It's February 2020 and my riot-desktop tray icon vanished. Electron (Chrome, rather) dropped support for the System Tray Protocol Specification: an old but widely used system tray protocol for the Linux desktop. Chrome moved to StatusNotifierItem (SNI), a D-Bus based protocol that — while still too complicated for my tastes — is simpler than the X based tray protocol, and ready for Wayland.
The problem: I was not ready for Wayland. I was running dwm with a tray bar patch that doesn't support SNI. Convincing Electron to reconsider seemed impossible, so I looked for another way.
The solution: implement the bare minimum of SNI and then "translate" it to the old protocol. Thus snixembed was born.
I do not understand Xorg, and I did not feel like learning legacy technology (for which there is surprisingly little tutorial-style documentation online). So I decided to use a toolkit to handle the translation: I would set up the proper D-Bus services, parse the data, and leave the rest to Qt.
It didn't work: QSystemTrayIcon does not allow for choosing the backend. As soon as I started impersonating an SNI host properly, Qt started talking SNI back to me instead of XEmbed to my old tray.
Then I tried GTK. It worked: GTK didn't (and probably still doesn't) support the new tray icon specifications, because they had stopped believing in system trays since GNOME 3. The old implementation was marked deprecated as well. That didn't bother me much: I had little free time and wanted my icons back, fast.
I decided to use Vala, a language I used previously for a never published project. Vala has a simple (too simple, it turned out) abstraction over D-Bus and is made specifically for using GTK. That meant writing less code. Less code is my first ingredient for finished projects.
Two days later, snixembed worked. The code was awful, slapped together in a few hours with little design considerations. But I had my icons back, so I was happy. I put it on sourcehut (warning for crappy code and incomplete functionality), and announced it on the Arch Linux forums.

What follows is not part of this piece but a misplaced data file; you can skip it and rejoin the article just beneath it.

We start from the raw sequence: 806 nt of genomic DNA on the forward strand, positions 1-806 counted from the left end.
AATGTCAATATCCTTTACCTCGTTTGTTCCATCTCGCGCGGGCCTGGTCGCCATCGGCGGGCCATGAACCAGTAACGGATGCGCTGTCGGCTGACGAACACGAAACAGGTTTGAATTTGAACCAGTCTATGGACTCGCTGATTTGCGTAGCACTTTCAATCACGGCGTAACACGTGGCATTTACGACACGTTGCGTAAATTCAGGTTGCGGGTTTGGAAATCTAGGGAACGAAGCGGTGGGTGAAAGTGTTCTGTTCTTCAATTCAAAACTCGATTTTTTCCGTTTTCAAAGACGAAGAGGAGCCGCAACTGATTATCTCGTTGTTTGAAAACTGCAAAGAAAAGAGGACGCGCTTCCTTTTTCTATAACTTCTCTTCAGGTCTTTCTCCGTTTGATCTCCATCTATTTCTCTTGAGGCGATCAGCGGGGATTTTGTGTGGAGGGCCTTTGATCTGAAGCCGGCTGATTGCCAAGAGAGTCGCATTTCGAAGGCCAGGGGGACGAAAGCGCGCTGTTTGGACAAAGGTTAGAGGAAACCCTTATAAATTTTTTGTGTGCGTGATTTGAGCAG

I didn't expect anyone to use it, but someone did. I saw people recommending snixembed on GitHub. I got sourcehut tickets, and made a Matrix room that saw use. Small numbers, about ten people in total. Far more interaction than I had expected.
I no longer use snixembed. Months after its creation, Electron decided to reintroduce its legacy tray code. Some time later it had hit production. I spread the word, and expected that would be the happy end of snixembed.
But once in a while, someone comes around with a bug or feature request. These people do not use snixembed in any way I would have imagined. One person uses (used?) it because they were running a KDE session but without its tray, and just the KDE session being there made applications ignore their legacy tray. Someone is using obscure apps that only use AppIndicator. (AI was Canonicals "competitor" to SNI that uses the same service names as SNI but then breaks from it in silly ways. I could write a whole blog post about the pains of this and other ways in which the ecosystem manages to just diverge from quite simple specifications and how I worked around it.) It's fun to see my project live longer than I have a need for it to.
These are the things I learned from snixembed:
- Sometimes writing ugly code is the best way to finish a project.
- Publish early. People will find your project, use your project. Some will report bugs, help fixing bugs. It's useful and motivating.
- People will use your software in unexpected ways.
- It's nice to fix bugs and it's important to do so only when it's convenient.
- When implementing a protocol, do so faithfully — expect others do not.
- Dirty hacks can make a difference.